Songwriter and musician Maxwell Hughes, most well-known for his time with The Lumineers, is coming to Western as a part of the Underground Coffeehouse’s Wednesday Night Concert Series. His membership with The Lumineers isn’t the only accomplishment he’s had. In fact, his resume includes being a Grammy-nominated songwriter, placing third at the International Fingerstyle Competition and receiving “Best Instrumentalist” at the Fort Collins Musicians Association three times. The list goes on and includes being a support for Imagine Dragons, The Head and the Heart, Langhorn Slim and Paperbird. Hughes will take the Underground at 7 p.m. this Wednesday. The AS Review had the opportunity to get to know what this decorated singer-songwriter is all about.

Have you ever been to the Pacific Northwest before?
Yeah, I used to live in Portland. That was a really short stent when I was wild and crazy, just moving around to different places. As far as touring goes, I try to make it up that way as much as I can.

How about Bellingham?
Just on a pass through, never played. It’s really beautiful.

Tell me a little bit about your music. Where does your inspiration come from?
I play acoustic and instrumental guitar, and where my inspiration comes from is just other guitarists that played the same style of non-traditional guitar playing. I kind of take influences from a lot of different things. Like sometimes I feel like I can hear some hip-hop element, sometimes electronica, there’s video game music. Maybe indirectly I get my inspiration from RATATAT.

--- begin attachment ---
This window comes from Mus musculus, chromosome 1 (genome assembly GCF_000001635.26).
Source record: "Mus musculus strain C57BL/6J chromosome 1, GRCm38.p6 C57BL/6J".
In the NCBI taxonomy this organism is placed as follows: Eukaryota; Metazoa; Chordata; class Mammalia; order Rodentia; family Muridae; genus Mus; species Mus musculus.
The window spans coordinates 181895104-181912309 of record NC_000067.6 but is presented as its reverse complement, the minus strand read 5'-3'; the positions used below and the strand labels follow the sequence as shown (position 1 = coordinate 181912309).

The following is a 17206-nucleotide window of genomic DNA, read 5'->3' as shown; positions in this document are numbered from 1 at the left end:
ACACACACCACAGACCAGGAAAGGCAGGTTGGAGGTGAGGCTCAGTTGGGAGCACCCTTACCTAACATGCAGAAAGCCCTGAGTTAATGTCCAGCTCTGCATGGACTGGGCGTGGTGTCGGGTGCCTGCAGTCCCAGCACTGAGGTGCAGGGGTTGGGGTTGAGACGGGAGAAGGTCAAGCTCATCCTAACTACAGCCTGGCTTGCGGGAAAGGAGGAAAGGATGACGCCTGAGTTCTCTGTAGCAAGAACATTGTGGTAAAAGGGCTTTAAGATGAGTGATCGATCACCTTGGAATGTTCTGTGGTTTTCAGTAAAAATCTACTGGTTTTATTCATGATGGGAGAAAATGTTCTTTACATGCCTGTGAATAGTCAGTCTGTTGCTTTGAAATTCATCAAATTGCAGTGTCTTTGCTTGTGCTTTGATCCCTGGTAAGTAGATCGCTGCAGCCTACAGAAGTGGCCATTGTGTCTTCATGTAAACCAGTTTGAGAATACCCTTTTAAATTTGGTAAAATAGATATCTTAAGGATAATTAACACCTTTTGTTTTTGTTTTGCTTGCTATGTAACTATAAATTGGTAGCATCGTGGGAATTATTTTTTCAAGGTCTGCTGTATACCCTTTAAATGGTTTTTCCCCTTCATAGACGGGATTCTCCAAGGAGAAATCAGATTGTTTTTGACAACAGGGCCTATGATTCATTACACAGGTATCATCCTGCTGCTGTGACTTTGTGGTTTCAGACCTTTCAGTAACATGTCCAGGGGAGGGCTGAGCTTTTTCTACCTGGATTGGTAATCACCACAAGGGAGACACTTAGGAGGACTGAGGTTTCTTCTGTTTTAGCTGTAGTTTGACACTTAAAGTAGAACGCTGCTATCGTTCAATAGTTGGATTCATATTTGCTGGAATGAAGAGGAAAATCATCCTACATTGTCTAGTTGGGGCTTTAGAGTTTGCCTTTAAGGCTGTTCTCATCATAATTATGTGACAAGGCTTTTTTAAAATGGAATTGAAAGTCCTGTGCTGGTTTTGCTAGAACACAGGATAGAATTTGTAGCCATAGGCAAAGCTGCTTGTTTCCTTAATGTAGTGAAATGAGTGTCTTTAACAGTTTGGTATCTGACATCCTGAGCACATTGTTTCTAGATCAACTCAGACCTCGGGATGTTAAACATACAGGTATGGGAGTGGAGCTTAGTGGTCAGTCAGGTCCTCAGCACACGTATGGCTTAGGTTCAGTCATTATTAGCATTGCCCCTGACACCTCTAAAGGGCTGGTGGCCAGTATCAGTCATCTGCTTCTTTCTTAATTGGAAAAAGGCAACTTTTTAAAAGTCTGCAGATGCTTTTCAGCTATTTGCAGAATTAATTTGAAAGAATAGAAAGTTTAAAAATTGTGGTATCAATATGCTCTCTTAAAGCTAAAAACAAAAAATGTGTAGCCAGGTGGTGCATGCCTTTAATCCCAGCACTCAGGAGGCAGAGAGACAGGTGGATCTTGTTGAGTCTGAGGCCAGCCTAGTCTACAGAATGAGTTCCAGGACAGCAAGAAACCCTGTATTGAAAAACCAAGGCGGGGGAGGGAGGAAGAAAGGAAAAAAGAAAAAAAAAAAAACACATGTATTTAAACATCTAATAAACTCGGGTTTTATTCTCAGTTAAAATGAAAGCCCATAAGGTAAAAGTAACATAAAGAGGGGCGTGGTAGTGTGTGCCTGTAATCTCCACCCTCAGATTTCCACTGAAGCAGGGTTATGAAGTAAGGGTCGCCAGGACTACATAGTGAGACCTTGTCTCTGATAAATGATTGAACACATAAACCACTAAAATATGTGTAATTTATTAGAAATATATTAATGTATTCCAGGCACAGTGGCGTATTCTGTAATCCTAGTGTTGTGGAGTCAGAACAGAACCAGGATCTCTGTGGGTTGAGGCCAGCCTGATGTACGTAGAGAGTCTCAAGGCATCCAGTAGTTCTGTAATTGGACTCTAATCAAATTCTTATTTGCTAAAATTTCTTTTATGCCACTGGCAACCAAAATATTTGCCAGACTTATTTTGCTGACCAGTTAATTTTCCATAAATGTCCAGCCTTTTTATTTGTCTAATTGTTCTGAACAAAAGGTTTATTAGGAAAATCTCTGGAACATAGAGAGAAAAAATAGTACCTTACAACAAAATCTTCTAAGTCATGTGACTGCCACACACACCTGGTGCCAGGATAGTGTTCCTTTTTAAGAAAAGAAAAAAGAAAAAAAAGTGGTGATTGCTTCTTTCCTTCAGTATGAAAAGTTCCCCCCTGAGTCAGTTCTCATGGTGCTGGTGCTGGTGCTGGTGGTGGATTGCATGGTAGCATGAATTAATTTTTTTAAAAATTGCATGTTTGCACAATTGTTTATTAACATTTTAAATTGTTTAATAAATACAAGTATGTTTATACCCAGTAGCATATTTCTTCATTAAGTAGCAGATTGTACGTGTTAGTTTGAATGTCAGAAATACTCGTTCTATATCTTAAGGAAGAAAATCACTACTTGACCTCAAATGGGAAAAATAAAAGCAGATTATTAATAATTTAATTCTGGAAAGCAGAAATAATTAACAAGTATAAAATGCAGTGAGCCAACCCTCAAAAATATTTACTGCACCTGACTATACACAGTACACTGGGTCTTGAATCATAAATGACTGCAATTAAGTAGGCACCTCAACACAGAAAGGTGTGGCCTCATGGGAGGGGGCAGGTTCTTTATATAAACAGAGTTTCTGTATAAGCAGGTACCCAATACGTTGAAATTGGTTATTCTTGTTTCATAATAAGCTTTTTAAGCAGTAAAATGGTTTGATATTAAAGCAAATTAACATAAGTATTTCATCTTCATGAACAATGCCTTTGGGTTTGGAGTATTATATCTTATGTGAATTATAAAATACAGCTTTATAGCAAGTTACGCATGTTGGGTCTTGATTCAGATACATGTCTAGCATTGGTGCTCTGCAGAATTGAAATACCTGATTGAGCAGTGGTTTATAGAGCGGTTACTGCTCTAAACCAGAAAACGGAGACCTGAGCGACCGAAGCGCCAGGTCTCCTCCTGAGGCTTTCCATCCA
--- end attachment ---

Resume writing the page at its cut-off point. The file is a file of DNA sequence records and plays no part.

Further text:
You’re a former member of The Lumineers. What was your time like with them? When did you start playing? Why did you leave?
I was with them from 2010 to 2011, and during that time we toured. We did a West Coast tour and for the East Coast we had a residency in New York for about six weeks. We were all just getting ready to take the next step as far as management and that kind of thing. It was a lot of fun. There are times where I miss playing in a band, and there’s times when I definitely don’t. We’re all really good friends, and nothing like that has changed. I was going to school at the time, so I wanted to focus on that and branch out and do my own music. I didn’t have a lot of creative control in the band. I’ve just been doing my own thing ever since.